Two weeks ago, RuPaul’s Drag Race creators Randy Barbato and Fenton Bailey were standing on the Emmy stage accepting the award for best reality show. Now they’re basking in the glory of the show’s translation to a live setting.
In a press suite at the Javits Center with a window that offered a panoramic view of the sprawling mass of queens, hair, glitter, pomp and products, the pair reflected on their longstanding love affair with drag and its practitioners.
“We have always been obsessed with drag,” said producer Randy Barbato, who co-founded World of Wonder with Fenton Bailey in 1991, “and we always knew that more people should get to enjoy and experience the artistry of drag. I don’t think we expected it to be this big.”More Hot Stories
- This Is How To Have An Unforgettable Summer at a Gay Nude Beach
- Our Big List of PRIDE 2019 Festivals & Celebrations around the World
- How I Accidentally Slept with a Gay Catholic Priest
- Find LGBT Friendly Physical Therapists in NYC
- Finding a Great LGBT Friendly Physician in New York
- Finding a Great LGBT-Friendly Therapist or Counselor in NYC
But, Bailey says, “we kind of hoped it would be. Sometimes people say, ‘Oh, what will the future be?’ And that’s a very hard question to answer, but I think we believe that ultimately drag is something that anybody can enjoy and that anybody relate to. And at its core it is a universal thing, which is, ‘you’re born naked, and the rest is drag.’ So you’re in drag. I’m in drag. He’s in drag … So anything we put on is a kind of construction of identity.
To Bailey’s mind, the point about drag is “to just kind of have fun with that notion of identity rather than be prescriptive about what you should and shouldn’t wear. And as Randy says, from the beginning in those little clubs in the East Village like the Pyramid, we were just so inspired by what we saw. It is true genius and creativity, so we’re just thrilled that more people get to see and experience it.”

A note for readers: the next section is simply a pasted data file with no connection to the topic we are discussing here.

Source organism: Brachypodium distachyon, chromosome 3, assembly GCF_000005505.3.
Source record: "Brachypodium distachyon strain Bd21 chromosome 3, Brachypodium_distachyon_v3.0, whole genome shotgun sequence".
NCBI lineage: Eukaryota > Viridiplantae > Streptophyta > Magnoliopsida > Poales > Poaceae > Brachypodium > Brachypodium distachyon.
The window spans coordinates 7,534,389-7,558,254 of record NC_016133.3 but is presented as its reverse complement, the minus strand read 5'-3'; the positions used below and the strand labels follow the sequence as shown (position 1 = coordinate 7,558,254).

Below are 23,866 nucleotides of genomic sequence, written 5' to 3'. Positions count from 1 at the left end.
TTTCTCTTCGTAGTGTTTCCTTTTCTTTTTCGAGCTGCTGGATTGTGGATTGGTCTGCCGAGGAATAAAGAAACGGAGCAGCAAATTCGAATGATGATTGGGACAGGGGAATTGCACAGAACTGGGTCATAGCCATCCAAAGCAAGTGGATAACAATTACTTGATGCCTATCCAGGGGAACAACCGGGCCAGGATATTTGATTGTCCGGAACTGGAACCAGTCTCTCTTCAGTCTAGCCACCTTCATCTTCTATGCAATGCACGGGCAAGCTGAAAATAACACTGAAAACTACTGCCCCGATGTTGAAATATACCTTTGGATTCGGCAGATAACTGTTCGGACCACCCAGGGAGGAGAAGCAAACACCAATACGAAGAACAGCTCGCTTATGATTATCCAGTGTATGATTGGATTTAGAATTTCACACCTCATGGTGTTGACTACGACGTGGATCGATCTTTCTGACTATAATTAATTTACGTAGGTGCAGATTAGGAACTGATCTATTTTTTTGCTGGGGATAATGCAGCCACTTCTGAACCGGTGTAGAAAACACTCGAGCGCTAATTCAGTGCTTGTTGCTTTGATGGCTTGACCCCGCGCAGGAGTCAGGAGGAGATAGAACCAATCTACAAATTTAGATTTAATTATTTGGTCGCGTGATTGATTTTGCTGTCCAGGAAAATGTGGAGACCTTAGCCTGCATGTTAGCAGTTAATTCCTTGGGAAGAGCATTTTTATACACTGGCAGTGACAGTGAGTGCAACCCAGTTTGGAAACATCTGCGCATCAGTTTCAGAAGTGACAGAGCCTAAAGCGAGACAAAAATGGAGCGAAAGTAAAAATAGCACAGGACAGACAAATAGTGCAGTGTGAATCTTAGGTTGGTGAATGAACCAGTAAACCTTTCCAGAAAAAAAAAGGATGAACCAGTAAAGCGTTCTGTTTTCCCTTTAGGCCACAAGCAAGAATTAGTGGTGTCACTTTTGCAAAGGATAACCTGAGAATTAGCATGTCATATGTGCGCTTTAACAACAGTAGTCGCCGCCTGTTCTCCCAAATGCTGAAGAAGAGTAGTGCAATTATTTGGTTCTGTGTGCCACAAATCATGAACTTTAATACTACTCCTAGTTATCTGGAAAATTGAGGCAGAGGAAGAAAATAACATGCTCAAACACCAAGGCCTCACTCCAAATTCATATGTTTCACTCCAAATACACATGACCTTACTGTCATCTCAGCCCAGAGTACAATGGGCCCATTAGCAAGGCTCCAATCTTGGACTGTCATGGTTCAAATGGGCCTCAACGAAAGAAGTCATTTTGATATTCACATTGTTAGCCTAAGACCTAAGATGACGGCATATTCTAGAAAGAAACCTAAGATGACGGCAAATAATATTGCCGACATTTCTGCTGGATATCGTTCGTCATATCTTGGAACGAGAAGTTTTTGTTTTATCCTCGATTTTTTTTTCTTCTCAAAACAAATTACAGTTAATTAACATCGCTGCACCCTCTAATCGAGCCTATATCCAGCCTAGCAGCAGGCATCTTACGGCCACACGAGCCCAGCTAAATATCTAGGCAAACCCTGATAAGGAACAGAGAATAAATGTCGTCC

Now for the second year, Barbato and Bailey are back in New York, clearly delighted that what was once considered an underground pastime is now being watched on televisions worldwide — and attracting thousands of revelers who want to collect autographs, pose for selfies with queens of their dreams, and maybe sissy their own walks. But would a Great Race live event work? It’s hard to imagine how The Bachelor or Top Chef would pack a convention hall. How did they know a live version of Drag Race would pull a crowd?
“Oh, we do whatever we want to do,” Barbato laughs. “Everything we do is a gamble. Everything we ever pitched people say ‘no’ to. Our whole career has been a gamble. Yeah, everything is a gamble. We’re gamblers. That’s what we do. That’s who we are.”
Surveying the whirlwind of activity swirling around him, Bailey is willing to say, “It was a risk, yeah. But it was too fun to pass up. It was the opportunity to meet our tribe; that’s what Ru said: ‘It would be great to find out way for this tribe to meet up in person,’ and we’re like, ‘Yeah, that sounds like fun!’ And I guess it worked out.”
Last modified: December 21, 2018